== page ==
Letters to Harrison Blake

by Henry David Thoreau

Concord, January 1, 1859

Mr. Blake,—It may interest you to hear that Cholmondeley has been this way again, via Montreal and Lake Huron, going to the West Indies, or rather to Weiss-nicht-wo, whither he urges me to accompany him. He is rather more demonstrative than before, and, on the whole, what would be called "a good fellow,"—is a man of principle, and quite reliable, but very peculiar. I have been to New Bedford with him, to show him a whaling town and Ricketson. I was glad to hear that you had called on R. How did you like him? I suspect that you did not see one another fairly.

I have lately got back to that glorious society called Solitude, where we meet our friends continually, and can imagine the outside world also to be peopled. Yet some of my acquaintance would fain hustle me into the almshouse for the sake of society, as if I were pining for that diet, when I seem to myself a most befriended man, and find constant employment. However, they do not believe a word I say. They have got a club, the handle of which is in the Parker House at Boston, and with this they beat me from time to time, expecting to make me tender or minced meat, so fit for a club to dine off.

"Hercules with his club
The Dragon did drub;
But More of More Hall
With nothing at all,
He slew the Dragon of Wantley."

Ah! that More of More Hall knew what fair play was. Channing, who wrote to me about it once, brandishing the club vigorously (being set on by another, probably), says now, seriously, that he is sorry to find by my letters that I am "absorbed in politics," and adds, begging my pardon for his plainness, "Beware of an extraneous life!" and so he does his duty, and washes his hands of me. I tell him that it is as if he should say to the sloth, that fellow that creeps so slowly along a tree, and cries ai from time to time, "Beware of dancing!"

The doctors are all agreed that I am suffering for want of society. Was never a case like it. First, I did not know that I was suffering at all. Secondly, as an Irishman might say, I had thought it was indigestion of the society I got.

As for the Parker House, I went there once, when the Club was away, but I found it hard to see through the cigar smoke, and men were deposited about in chairs over the marble floor, as thick as legs of bacon in a smoke-house. It was all smoke, and no salt, Attic or other. The only room in Boston which I visit with alacrity is the Gentlemen's Room at the Fitchburg Depot, where I wait for the cars, sometimes for two hours, in order to get out of town. It is a paradise to the Parker House, for no smoking is allowed, and there is far more retirement. A large and respectable club of us hire it (Town and Country Club), and I am pretty sure to find some one there whose face is set the same way as my own.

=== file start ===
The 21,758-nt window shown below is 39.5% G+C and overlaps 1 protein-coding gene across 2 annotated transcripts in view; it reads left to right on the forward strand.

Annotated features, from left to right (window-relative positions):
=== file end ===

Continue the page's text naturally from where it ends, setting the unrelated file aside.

My last essay, on which I am still engaged, is called "Autumnal Tints." I do not know how readable (i.e., by me to others) it will be.

I met Mr. James the other night at Emerson's, at an Alcottian conversation, at which, however, Alcott did not talk much, being disturbed by James's opposition. The latter is a hearty man enough, with whom you can differ very satisfactorily, on account of both his doctrines and his good temper. He utters quasi philanthropic dogmas in a metaphysic dress; but they are for all practical purposes very crude. He charges society with all the crime committed, and praises the criminal for committing it. But I think that all the remedies he suggests out of his head—for he goes no farther, hearty as he is—would leave us about where we are now. For, of course, it is not by a gift of turkeys on Thanksgiving Day that he proposes to convert the criminal, but by a true sympathy with each one,—with him, among the rest, who lyingly tells the world from the gallows that he has never been treated kindly by a single mortal since he was born. But it is not so easy a thing to sympathize with another, though you may have the best disposition to do it. There is Dobson over the hill. Have not you and I and all the world been trying, ever since he was born, to sympathize with him? (as doubtless he with us), and yet we have got no farther than to send him to the house of correction once at least; and he, on the other hand, as I hear, has sent us to another place several times. This is the real state of things, as I understand it, at least so far as James's remedies go. We are now, alas! exercising what charity we actually have, and new laws would not give us any more. But, perchance, we might make some improvements in the house of correction. You and I are Dobson; what will James do for us?